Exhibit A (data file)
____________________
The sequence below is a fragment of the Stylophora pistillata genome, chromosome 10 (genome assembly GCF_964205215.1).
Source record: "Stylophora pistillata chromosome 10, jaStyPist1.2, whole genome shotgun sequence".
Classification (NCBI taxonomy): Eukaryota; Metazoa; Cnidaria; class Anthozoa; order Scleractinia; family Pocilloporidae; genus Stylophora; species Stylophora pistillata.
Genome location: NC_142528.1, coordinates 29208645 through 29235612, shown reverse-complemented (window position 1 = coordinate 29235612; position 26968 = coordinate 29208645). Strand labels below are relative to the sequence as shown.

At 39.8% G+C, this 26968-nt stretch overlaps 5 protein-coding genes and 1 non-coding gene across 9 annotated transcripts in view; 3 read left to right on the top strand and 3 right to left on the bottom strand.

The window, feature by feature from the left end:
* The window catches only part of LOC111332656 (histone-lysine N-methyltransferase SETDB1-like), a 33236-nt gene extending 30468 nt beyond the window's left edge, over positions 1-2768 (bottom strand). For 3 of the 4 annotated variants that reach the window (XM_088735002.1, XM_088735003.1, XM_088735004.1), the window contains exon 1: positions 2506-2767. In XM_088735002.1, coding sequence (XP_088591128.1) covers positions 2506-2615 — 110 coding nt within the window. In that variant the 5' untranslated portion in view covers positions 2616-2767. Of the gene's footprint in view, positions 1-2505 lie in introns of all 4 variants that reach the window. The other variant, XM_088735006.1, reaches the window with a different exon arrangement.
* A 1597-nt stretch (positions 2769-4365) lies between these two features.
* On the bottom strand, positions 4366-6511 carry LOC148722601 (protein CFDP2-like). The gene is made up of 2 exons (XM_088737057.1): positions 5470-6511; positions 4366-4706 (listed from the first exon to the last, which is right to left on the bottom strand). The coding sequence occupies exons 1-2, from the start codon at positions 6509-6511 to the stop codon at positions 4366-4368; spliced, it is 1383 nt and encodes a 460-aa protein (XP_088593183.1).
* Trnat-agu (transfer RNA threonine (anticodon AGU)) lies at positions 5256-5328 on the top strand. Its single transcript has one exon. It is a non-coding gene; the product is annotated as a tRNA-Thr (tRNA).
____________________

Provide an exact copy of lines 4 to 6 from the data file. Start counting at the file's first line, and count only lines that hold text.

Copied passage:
Genome location: NC_142528.1, coordinates 29208645 through 29235612, shown reverse-complemented (window position 1 = coordinate 29235612; position 26968 = coordinate 29208645). Strand labels below are relative to the sequence as shown.

At 39.8% G+C, this 26968-nt stretch overlaps 5 protein-coding genes and 1 non-coding gene across 9 annotated transcripts in view; 3 read left to right on the top strand and 3 right to left on the bottom strand.

The window, feature by feature from the left end: